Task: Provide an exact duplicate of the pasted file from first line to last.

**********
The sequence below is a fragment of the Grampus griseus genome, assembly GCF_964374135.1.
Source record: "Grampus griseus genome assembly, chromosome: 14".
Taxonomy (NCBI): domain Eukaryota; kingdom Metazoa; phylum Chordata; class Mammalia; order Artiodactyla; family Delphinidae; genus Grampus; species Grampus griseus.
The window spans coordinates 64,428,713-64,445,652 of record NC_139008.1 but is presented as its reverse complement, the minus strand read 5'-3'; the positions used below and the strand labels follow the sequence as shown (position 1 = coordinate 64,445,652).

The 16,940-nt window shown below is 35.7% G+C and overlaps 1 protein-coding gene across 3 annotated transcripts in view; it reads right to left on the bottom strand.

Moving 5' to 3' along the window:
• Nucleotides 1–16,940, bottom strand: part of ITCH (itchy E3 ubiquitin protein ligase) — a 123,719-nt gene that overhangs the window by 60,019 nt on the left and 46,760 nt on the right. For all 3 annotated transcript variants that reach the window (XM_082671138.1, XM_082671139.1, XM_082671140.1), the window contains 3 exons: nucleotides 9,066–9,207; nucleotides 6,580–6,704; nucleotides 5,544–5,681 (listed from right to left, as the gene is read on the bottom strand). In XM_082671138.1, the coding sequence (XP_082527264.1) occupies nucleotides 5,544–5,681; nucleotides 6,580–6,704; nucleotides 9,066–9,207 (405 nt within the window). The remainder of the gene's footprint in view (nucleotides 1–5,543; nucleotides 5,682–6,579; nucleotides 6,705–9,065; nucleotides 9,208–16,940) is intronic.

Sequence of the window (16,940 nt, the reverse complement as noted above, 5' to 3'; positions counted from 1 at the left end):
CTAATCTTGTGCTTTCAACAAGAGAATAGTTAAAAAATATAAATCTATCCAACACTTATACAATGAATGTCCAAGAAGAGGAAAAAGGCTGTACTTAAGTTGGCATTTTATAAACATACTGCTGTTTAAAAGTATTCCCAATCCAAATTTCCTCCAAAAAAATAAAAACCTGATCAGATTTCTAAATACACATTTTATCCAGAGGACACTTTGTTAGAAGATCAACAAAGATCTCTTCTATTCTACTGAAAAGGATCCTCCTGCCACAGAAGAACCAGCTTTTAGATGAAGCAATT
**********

The sequence below is a fragment of the Grampus griseus genome, assembly GCF_964374135.1.
Source record: "Grampus griseus genome assembly, chromosome: 14".
Taxonomy (NCBI): domain Eukaryota; kingdom Metazoa; phylum Chordata; class Mammalia; order Artiodactyla; family Delphinidae; genus Grampus; species Grampus griseus.
The window spans coordinates 64,428,713-64,445,652 of record NC_139008.1 but is presented as its reverse complement, the minus strand read 5'-3'; the positions used below and the strand labels follow the sequence as shown (position 1 = coordinate 64,445,652).

The 16,940-nt window shown below is 35.7% G+C and overlaps 1 protein-coding gene across 3 annotated transcripts in view; it reads right to left on the bottom strand.

Moving 5' to 3' along the window:
• Nucleotides 1–16,940, bottom strand: part of ITCH (itchy E3 ubiquitin protein ligase) — a 123,719-nt gene that overhangs the window by 60,019 nt on the left and 46,760 nt on the right. For all 3 annotated transcript variants that reach the window (XM_082671138.1, XM_082671139.1, XM_082671140.1), the window contains 3 exons: nucleotides 9,066–9,207; nucleotides 6,580–6,704; nucleotides 5,544–5,681 (listed from right to left, as the gene is read on the bottom strand). In XM_082671138.1, the coding sequence (XP_082527264.1) occupies nucleotides 5,544–5,681; nucleotides 6,580–6,704; nucleotides 9,066–9,207 (405 nt within the window). The remainder of the gene's footprint in view (nucleotides 1–5,543; nucleotides 5,682–6,579; nucleotides 6,705–9,065; nucleotides 9,208–16,940) is intronic.

Sequence of the window (16,940 nt, the reverse complement as noted above, 5' to 3'; positions counted from 1 at the left end):
CTAATCTTGTGCTTTCAACAAGAGAATAGTTAAAAAATATAAATCTATCCAACACTTATACAATGAATGTCCAAGAAGAGGAAAAAGGCTGTACTTAAGTTGGCATTTTATAAACATACTGCTGTTTAAAAGTATTCCCAATCCAAATTTCCTCCAAAAAAATAAAAACCTGATCAGATTTCTAAATACACATTTTATCCAGAGGACACTTTGTTAGAAGATCAACAAAGATCTCTTCTATTCTACTGAAAAGGATCCTCCTGCCACAGAAGAACCAGCTTTTAGATGAAGCAATT